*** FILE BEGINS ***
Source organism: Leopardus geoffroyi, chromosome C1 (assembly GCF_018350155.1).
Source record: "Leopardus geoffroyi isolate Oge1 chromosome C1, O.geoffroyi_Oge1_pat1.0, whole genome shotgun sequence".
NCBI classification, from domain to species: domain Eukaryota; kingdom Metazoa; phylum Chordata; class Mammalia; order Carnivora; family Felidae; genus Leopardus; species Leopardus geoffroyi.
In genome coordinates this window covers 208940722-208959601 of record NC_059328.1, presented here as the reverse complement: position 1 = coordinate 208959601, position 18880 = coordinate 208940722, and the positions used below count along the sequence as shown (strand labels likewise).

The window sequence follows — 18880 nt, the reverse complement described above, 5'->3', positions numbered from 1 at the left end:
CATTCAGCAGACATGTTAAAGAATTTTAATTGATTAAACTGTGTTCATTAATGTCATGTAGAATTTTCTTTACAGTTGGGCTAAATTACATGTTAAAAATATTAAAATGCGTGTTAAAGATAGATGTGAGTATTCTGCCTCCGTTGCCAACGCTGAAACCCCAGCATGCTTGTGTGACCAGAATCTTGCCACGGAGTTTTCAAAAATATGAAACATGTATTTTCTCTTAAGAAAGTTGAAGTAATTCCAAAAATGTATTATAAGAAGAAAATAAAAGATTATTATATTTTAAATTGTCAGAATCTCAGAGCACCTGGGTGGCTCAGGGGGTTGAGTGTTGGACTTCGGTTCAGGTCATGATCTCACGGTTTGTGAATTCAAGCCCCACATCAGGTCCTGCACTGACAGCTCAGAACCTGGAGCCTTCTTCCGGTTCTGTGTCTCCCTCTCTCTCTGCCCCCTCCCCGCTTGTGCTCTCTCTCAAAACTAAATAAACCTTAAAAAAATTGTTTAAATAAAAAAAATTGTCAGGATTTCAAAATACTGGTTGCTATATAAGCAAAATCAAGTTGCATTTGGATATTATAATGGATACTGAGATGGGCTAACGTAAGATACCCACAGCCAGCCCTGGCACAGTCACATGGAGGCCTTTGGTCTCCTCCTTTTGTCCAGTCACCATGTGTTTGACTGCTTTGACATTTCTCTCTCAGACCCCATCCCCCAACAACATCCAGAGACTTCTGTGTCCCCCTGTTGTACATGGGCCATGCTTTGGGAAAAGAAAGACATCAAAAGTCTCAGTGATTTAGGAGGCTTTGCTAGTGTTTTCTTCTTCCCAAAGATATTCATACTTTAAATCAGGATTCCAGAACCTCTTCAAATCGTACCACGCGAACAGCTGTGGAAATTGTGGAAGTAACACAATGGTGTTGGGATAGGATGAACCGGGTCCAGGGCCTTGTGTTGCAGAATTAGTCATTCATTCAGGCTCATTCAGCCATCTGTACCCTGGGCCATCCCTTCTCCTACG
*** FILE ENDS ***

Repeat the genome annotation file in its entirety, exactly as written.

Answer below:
Source organism: Leopardus geoffroyi, chromosome C1 (assembly GCF_018350155.1).
Source record: "Leopardus geoffroyi isolate Oge1 chromosome C1, O.geoffroyi_Oge1_pat1.0, whole genome shotgun sequence".
NCBI classification, from domain to species: domain Eukaryota; kingdom Metazoa; phylum Chordata; class Mammalia; order Carnivora; family Felidae; genus Leopardus; species Leopardus geoffroyi.
In genome coordinates this window covers 208940722-208959601 of record NC_059328.1, presented here as the reverse complement: position 1 = coordinate 208959601, position 18880 = coordinate 208940722, and the positions used below count along the sequence as shown (strand labels likewise).

The window sequence follows — 18880 nt, the reverse complement described above, 5'->3', positions numbered from 1 at the left end:
CATTCAGCAGACATGTTAAAGAATTTTAATTGATTAAACTGTGTTCATTAATGTCATGTAGAATTTTCTTTACAGTTGGGCTAAATTACATGTTAAAAATATTAAAATGCGTGTTAAAGATAGATGTGAGTATTCTGCCTCCGTTGCCAACGCTGAAACCCCAGCATGCTTGTGTGACCAGAATCTTGCCACGGAGTTTTCAAAAATATGAAACATGTATTTTCTCTTAAGAAAGTTGAAGTAATTCCAAAAATGTATTATAAGAAGAAAATAAAAGATTATTATATTTTAAATTGTCAGAATCTCAGAGCACCTGGGTGGCTCAGGGGGTTGAGTGTTGGACTTCGGTTCAGGTCATGATCTCACGGTTTGTGAATTCAAGCCCCACATCAGGTCCTGCACTGACAGCTCAGAACCTGGAGCCTTCTTCCGGTTCTGTGTCTCCCTCTCTCTCTGCCCCCTCCCCGCTTGTGCTCTCTCTCAAAACTAAATAAACCTTAAAAAAATTGTTTAAATAAAAAAAATTGTCAGGATTTCAAAATACTGGTTGCTATATAAGCAAAATCAAGTTGCATTTGGATATTATAATGGATACTGAGATGGGCTAACGTAAGATACCCACAGCCAGCCCTGGCACAGTCACATGGAGGCCTTTGGTCTCCTCCTTTTGTCCAGTCACCATGTGTTTGACTGCTTTGACATTTCTCTCTCAGACCCCATCCCCCAACAACATCCAGAGACTTCTGTGTCCCCCTGTTGTACATGGGCCATGCTTTGGGAAAAGAAAGACATCAAAAGTCTCAGTGATTTAGGAGGCTTTGCTAGTGTTTTCTTCTTCCCAAAGATATTCATACTTTAAATCAGGATTCCAGAACCTCTTCAAATCGTACCACGCGAACAGCTGTGGAAATTGTGGAAGTAACACAATGGTGTTGGGATAGGATGAACCGGGTCCAGGGCCTTGTGTTGCAGAATTAGTCATTCATTCAGGCTCATTCAGCCATCTGTACCCTGGGCCATCCCTTCTCCTACG